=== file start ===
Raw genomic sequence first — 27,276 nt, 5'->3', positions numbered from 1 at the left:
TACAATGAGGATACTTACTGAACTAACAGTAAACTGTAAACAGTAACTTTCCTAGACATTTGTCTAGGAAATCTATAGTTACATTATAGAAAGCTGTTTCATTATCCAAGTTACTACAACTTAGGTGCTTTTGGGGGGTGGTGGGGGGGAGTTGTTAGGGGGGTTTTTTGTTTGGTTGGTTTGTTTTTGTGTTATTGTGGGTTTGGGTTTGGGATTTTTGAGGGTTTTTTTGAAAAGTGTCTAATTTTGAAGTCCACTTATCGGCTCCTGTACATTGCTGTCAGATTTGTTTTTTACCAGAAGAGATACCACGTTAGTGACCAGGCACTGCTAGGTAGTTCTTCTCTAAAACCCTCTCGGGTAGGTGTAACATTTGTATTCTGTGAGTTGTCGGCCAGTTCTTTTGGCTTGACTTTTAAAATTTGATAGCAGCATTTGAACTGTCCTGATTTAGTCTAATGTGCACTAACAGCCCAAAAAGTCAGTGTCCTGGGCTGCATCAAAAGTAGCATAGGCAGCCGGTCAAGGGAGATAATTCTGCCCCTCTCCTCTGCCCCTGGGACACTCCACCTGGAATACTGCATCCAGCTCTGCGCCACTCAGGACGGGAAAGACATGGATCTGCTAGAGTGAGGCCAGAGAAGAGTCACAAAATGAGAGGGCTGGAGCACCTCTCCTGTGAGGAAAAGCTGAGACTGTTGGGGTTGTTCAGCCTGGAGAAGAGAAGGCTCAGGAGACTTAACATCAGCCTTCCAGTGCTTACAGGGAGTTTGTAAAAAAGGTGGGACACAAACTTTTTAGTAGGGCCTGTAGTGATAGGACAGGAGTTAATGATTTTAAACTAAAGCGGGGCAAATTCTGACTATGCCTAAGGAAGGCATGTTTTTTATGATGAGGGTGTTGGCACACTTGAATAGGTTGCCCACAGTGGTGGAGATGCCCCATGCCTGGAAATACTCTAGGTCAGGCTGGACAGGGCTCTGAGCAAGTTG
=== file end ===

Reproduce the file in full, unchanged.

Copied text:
Raw genomic sequence first — 27,276 nt, 5'->3', positions numbered from 1 at the left:
TACAATGAGGATACTTACTGAACTAACAGTAAACTGTAAACAGTAACTTTCCTAGACATTTGTCTAGGAAATCTATAGTTACATTATAGAAAGCTGTTTCATTATCCAAGTTACTACAACTTAGGTGCTTTTGGGGGGTGGTGGGGGGGAGTTGTTAGGGGGGTTTTTTGTTTGGTTGGTTTGTTTTTGTGTTATTGTGGGTTTGGGTTTGGGATTTTTGAGGGTTTTTTTGAAAAGTGTCTAATTTTGAAGTCCACTTATCGGCTCCTGTACATTGCTGTCAGATTTGTTTTTTACCAGAAGAGATACCACGTTAGTGACCAGGCACTGCTAGGTAGTTCTTCTCTAAAACCCTCTCGGGTAGGTGTAACATTTGTATTCTGTGAGTTGTCGGCCAGTTCTTTTGGCTTGACTTTTAAAATTTGATAGCAGCATTTGAACTGTCCTGATTTAGTCTAATGTGCACTAACAGCCCAAAAAGTCAGTGTCCTGGGCTGCATCAAAAGTAGCATAGGCAGCCGGTCAAGGGAGATAATTCTGCCCCTCTCCTCTGCCCCTGGGACACTCCACCTGGAATACTGCATCCAGCTCTGCGCCACTCAGGACGGGAAAGACATGGATCTGCTAGAGTGAGGCCAGAGAAGAGTCACAAAATGAGAGGGCTGGAGCACCTCTCCTGTGAGGAAAAGCTGAGACTGTTGGGGTTGTTCAGCCTGGAGAAGAGAAGGCTCAGGAGACTTAACATCAGCCTTCCAGTGCTTACAGGGAGTTTGTAAAAAAGGTGGGACACAAACTTTTTAGTAGGGCCTGTAGTGATAGGACAGGAGTTAATGATTTTAAACTAAAGCGGGGCAAATTCTGACTATGCCTAAGGAAGGCATGTTTTTTATGATGAGGGTGTTGGCACACTTGAATAGGTTGCCCACAGTGGTGGAGATGCCCCATGCCTGGAAATACTCTAGGTCAGGCTGGACAGGGCTCTGAGCAAGTTG